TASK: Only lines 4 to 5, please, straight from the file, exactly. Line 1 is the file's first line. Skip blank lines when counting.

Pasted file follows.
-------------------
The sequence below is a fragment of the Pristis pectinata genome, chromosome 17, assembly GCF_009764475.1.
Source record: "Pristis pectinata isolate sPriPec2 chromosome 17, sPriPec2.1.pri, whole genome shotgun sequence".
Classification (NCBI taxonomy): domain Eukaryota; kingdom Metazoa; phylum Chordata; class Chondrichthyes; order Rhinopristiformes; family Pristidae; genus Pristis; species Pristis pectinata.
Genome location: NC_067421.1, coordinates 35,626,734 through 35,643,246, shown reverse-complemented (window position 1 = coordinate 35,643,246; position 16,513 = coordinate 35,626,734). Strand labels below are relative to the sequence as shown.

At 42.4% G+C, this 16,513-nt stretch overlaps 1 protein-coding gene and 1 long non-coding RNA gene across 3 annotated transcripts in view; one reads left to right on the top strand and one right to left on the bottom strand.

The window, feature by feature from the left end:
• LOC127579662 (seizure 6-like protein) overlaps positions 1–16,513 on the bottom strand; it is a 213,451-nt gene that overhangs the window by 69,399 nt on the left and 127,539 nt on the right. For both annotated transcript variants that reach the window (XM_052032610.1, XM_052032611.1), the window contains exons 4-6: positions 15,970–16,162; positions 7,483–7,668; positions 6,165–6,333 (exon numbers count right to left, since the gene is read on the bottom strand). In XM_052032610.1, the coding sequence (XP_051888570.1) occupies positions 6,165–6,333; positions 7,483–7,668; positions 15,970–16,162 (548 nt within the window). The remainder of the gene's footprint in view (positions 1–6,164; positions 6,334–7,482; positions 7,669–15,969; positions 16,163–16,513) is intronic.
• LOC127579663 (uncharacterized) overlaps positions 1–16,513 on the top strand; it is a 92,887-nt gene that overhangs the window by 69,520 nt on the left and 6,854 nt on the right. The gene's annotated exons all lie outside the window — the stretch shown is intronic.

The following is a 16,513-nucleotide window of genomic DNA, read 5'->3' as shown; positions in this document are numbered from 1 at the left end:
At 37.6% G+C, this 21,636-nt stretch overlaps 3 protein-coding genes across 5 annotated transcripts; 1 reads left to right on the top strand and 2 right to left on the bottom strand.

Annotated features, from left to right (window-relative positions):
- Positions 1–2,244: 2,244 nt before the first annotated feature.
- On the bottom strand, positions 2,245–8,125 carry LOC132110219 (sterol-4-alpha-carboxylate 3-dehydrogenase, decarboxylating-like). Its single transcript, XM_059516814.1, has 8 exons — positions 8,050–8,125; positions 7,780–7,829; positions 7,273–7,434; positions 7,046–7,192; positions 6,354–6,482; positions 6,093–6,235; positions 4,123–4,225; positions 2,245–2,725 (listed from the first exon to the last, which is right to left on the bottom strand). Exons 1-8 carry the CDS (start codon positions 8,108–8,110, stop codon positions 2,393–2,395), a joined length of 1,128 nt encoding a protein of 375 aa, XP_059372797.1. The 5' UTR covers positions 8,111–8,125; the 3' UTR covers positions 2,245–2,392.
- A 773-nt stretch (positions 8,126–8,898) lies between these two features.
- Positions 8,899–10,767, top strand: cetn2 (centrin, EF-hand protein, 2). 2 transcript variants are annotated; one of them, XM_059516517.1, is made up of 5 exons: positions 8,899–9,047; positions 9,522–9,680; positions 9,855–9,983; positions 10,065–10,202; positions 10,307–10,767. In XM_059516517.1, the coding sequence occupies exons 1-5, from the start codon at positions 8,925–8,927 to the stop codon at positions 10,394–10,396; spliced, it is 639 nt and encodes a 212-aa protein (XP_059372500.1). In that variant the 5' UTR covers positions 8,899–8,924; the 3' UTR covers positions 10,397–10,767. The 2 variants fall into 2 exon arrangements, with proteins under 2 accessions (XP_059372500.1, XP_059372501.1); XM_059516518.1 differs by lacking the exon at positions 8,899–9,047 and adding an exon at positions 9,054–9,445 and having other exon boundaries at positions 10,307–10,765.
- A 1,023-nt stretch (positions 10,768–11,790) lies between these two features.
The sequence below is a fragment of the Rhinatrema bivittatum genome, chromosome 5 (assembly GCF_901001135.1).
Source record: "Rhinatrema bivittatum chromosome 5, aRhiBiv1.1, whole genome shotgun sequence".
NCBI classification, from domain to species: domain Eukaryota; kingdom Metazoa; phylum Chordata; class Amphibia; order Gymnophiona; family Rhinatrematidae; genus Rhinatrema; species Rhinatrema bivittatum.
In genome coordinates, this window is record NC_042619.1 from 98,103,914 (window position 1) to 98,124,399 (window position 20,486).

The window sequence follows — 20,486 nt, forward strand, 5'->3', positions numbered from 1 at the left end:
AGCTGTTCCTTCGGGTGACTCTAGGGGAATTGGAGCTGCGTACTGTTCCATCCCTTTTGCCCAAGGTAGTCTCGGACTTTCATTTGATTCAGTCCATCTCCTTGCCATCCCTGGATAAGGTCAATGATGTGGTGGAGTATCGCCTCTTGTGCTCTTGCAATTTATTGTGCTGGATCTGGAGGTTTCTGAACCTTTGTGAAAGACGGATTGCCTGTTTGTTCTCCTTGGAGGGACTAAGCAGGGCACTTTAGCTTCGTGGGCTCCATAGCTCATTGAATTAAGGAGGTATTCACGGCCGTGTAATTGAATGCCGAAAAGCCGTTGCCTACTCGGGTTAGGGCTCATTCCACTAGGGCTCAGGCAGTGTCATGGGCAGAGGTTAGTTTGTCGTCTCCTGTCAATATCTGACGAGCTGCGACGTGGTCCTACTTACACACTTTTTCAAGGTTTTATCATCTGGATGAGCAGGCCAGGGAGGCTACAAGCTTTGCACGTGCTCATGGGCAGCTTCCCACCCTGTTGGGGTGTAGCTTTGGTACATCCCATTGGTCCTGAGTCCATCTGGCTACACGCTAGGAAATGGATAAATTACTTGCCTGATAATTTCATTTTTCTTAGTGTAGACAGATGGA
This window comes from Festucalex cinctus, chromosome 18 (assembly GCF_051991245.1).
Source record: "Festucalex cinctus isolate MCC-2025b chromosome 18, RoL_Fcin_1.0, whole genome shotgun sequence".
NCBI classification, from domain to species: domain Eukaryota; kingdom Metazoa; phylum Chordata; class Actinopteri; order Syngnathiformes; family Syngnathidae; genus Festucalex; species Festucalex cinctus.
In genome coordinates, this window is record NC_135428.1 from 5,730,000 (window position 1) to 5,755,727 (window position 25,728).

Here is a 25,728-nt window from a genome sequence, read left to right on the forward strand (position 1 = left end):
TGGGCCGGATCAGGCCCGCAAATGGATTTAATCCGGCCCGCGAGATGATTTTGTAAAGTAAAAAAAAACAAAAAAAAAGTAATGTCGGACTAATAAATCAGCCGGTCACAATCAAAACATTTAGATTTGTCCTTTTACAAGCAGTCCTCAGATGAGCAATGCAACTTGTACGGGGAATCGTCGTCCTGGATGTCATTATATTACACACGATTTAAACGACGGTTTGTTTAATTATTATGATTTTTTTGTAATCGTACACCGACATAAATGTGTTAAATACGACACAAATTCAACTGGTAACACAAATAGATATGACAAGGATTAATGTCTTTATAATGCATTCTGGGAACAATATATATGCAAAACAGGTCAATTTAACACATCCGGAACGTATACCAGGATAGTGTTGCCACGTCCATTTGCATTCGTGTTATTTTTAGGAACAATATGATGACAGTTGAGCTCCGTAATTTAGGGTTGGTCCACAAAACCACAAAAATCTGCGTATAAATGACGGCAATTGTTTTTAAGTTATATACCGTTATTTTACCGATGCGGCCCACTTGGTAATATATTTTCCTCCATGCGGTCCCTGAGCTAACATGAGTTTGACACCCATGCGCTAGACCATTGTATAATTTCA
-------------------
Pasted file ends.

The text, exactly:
Genome location: NC_067421.1, coordinates 35,626,734 through 35,643,246, shown reverse-complemented (window position 1 = coordinate 35,643,246; position 16,513 = coordinate 35,626,734). Strand labels below are relative to the sequence as shown.

At 42.4% G+C, this 16,513-nt stretch overlaps 1 protein-coding gene and 1 long non-coding RNA gene across 3 annotated transcripts in view; one reads left to right on the top strand and one right to left on the bottom strand.